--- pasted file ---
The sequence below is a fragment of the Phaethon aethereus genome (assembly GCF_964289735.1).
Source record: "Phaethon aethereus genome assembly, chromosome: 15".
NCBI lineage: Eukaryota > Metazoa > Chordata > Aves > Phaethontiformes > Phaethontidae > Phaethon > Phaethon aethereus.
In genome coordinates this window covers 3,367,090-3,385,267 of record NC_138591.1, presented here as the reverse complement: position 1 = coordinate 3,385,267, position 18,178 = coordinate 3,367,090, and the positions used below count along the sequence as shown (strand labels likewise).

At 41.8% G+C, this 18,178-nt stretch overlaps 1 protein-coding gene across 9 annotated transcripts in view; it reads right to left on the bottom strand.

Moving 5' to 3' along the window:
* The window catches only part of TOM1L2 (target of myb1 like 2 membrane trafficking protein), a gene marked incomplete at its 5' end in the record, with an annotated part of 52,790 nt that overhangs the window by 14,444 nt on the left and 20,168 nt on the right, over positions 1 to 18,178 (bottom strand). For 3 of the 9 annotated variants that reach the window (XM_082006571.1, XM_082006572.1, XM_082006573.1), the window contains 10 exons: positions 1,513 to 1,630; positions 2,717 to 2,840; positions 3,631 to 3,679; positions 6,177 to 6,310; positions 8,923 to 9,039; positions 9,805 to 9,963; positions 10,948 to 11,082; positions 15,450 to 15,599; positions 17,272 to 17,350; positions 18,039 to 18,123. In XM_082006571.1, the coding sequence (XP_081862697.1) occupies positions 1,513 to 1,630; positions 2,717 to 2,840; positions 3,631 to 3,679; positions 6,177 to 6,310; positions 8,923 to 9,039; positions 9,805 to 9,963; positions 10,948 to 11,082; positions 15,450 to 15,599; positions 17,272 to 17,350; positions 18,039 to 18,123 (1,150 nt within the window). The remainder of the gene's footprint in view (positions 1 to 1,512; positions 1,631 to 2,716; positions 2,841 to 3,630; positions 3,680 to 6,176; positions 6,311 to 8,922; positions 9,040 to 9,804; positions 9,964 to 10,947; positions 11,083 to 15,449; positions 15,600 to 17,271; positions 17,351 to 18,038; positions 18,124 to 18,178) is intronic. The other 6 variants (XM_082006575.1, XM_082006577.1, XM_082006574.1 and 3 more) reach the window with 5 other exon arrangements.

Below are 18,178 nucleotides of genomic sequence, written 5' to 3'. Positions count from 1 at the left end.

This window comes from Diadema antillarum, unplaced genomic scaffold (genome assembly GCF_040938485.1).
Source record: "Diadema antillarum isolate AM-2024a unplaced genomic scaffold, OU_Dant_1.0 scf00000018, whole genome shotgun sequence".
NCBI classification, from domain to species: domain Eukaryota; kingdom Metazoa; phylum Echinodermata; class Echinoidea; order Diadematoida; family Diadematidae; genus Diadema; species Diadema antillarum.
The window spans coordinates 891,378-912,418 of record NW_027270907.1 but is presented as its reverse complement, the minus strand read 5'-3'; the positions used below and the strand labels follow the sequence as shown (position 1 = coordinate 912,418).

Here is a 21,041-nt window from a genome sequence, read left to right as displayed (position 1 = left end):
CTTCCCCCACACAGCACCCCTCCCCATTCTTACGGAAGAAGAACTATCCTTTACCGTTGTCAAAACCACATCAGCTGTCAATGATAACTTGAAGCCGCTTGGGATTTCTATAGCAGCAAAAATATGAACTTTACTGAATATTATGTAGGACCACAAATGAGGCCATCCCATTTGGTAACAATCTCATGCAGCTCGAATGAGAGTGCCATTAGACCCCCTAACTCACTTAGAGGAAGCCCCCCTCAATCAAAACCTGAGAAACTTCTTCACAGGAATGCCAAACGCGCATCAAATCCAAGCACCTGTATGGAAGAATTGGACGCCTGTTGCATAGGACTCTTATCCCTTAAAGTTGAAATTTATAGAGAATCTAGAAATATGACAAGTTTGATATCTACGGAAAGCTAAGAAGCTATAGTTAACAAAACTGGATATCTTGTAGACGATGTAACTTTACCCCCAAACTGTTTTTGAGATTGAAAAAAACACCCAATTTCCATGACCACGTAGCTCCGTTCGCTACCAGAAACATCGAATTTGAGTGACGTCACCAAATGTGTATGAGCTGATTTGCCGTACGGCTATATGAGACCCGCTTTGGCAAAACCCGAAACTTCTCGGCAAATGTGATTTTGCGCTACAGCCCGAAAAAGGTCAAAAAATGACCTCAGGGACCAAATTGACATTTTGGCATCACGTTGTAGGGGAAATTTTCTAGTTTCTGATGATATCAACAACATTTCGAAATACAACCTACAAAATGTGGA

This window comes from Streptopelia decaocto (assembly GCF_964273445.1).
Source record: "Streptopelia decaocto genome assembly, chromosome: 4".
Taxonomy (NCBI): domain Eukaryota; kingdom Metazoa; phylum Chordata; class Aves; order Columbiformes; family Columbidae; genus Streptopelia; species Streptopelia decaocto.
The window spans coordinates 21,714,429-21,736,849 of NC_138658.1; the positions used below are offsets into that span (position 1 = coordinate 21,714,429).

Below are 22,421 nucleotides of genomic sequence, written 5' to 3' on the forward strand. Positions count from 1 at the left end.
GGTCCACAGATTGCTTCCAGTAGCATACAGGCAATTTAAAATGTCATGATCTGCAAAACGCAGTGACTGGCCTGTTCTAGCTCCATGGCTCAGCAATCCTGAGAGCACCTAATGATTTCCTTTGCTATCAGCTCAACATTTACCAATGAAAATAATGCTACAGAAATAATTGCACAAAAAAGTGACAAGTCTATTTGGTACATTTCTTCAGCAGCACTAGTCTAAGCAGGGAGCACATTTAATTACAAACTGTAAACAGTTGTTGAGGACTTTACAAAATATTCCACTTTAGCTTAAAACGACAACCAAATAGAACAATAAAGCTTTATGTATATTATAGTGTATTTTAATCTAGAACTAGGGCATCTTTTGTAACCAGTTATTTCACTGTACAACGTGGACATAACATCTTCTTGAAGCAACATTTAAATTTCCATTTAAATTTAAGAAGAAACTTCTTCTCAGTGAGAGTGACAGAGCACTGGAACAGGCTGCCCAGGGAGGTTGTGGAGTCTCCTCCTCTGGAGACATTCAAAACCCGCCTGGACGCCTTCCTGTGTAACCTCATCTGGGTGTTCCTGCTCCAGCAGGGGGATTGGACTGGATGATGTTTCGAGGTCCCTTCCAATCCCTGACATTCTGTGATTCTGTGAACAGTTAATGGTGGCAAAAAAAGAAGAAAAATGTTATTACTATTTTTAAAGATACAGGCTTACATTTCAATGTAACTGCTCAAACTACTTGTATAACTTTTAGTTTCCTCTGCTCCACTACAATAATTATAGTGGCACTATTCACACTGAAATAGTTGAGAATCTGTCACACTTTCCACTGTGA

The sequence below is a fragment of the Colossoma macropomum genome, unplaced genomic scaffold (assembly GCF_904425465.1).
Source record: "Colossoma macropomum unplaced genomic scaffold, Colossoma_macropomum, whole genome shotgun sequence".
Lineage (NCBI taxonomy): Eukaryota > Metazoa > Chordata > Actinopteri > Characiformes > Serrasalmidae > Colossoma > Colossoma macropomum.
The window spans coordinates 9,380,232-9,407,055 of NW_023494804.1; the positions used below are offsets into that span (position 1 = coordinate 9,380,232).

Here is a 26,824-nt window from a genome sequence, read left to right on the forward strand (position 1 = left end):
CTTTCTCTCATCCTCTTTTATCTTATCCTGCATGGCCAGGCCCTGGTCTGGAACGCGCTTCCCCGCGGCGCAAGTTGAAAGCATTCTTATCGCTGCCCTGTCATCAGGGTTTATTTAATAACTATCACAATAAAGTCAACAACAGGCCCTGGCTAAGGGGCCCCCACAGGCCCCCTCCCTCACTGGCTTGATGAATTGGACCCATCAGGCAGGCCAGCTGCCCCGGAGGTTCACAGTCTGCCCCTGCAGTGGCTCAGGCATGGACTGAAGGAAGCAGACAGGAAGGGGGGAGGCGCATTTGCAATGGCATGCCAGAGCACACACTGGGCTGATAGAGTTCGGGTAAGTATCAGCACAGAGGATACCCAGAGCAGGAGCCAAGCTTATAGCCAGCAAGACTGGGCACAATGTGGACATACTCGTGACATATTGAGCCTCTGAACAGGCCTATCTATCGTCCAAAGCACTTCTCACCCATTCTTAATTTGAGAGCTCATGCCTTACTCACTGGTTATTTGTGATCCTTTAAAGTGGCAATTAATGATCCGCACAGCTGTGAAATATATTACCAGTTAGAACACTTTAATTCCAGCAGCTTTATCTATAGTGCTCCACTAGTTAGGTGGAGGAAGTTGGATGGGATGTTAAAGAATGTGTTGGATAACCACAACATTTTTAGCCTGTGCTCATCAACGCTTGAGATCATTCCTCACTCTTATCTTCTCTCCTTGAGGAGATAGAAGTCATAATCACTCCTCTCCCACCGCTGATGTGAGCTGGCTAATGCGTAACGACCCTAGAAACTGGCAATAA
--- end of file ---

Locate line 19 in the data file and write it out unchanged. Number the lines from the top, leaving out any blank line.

Below are 22,421 nucleotides of genomic sequence, written 5' to 3' on the forward strand. Positions count from 1 at the left end.